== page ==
In my 20 years as a defence analyst, I have come to know them well.
Many generals retire from the military to take up well-paid lobbying positions with large, mostly foreign, corporations seeking multi-billion-dollar contracts. Recently one such retired air force general was quoted by the Canadian Press, commenting on the need to replace Canada’s fighter planes. Sounds reasonable, but the reporter neglected to identify him as a registered lobbyist for Lockheed Martin, the maker of the F-35 stealth fighter which was in line for the sole-sourced replacement contract.
It gets worse. Many reporters, including the one mentioned above, accept an annual journalism award and cash prize from the Conference of Defence Associations, a group of retired military officers whose funding has come from the Department of National Defence. Mr. Granatstein himself has received a similar award from the CDA. In an unusual twist, their half-million-dollar funding deal with National Defence was contingent on their spokespeople being quoted in the media a specified number of times.
Canadians are right to be wary. Conflicts have been used to justify military projects in the past. The Libya conflict was used by the government to justify their disastrous deal for the underperforming F-35 stealth fighter. The air force tried to use the Libya conflict to fast-track their plan to buy attack drones, the same kind the U.S. is using to carry out assassination missions and kill innocent civilians by the houseful.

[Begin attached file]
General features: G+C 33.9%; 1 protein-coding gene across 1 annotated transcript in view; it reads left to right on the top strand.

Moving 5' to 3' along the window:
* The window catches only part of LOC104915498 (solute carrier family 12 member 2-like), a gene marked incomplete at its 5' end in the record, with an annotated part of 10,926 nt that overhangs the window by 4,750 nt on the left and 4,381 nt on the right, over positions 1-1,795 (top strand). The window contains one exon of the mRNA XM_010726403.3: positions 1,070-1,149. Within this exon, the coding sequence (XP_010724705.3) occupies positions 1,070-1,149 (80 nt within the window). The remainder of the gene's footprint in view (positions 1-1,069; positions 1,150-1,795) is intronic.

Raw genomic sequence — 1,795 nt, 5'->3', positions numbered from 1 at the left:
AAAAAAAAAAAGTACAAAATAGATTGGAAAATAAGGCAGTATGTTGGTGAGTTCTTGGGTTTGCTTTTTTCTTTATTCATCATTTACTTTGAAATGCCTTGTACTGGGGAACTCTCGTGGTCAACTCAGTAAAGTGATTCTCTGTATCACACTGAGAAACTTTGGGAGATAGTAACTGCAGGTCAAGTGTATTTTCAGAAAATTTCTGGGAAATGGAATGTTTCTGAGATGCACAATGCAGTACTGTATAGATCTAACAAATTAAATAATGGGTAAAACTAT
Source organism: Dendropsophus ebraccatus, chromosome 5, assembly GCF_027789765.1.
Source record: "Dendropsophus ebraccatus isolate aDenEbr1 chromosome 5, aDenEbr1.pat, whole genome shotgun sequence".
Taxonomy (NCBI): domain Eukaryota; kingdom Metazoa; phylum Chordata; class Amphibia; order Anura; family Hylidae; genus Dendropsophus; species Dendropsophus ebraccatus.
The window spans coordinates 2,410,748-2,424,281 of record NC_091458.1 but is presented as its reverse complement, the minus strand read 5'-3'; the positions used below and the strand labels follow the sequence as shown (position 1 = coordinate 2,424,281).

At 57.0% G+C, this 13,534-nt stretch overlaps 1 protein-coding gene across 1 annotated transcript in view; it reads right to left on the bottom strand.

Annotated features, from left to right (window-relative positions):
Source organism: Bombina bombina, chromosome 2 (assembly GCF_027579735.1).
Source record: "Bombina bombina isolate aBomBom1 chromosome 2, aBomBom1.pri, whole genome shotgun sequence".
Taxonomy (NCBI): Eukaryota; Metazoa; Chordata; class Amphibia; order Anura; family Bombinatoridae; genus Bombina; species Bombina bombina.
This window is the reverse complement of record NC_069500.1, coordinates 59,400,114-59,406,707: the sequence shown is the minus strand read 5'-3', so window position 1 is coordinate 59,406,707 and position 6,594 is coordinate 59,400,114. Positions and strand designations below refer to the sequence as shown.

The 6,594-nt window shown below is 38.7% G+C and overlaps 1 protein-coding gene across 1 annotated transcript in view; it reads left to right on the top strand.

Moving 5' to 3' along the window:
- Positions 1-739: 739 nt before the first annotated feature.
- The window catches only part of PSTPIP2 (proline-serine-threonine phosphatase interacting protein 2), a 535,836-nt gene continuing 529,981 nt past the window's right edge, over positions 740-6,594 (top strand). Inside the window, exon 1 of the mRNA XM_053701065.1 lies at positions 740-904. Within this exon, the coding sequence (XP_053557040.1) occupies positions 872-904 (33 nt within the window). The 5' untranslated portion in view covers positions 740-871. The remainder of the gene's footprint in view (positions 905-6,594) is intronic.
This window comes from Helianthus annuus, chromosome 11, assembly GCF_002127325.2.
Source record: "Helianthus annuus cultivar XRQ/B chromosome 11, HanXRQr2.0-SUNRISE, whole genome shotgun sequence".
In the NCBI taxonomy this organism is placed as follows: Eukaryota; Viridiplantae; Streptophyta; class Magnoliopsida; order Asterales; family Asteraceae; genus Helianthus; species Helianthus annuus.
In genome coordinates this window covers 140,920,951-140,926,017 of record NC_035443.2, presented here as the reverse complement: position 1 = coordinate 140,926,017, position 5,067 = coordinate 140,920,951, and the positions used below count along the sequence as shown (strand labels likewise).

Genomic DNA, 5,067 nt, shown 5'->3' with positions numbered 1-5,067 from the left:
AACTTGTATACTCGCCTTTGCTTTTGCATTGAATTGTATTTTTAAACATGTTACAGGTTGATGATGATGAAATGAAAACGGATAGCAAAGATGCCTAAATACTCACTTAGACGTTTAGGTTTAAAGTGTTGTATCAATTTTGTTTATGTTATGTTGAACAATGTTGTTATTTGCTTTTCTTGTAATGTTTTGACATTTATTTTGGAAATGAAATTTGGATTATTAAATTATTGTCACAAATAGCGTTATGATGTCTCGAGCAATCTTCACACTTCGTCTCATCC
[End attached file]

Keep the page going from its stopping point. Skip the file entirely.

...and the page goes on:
Would another conflict like Mali, or the next crisis, provide the political momentum to the defence lobby to advance the military’s floundering weapons projects, and avoid the budget cuts that other departments are experiencing?
Sadly, Mali has many of the hallmarks of Afghanistan: a post–Cold War civil war where tribal and regional grievances are infused by Islamic extremists with their own agenda, both battling a corrupt and illegitimate Western-backed government whose own forces are marginally less abusive than those they are fighting.
Canada could either be engaged in helping the suffering people of Mali, or lured into another fiasco claiming soldiers’ lives, by those with a vested interest in another war. The stakes could not be higher.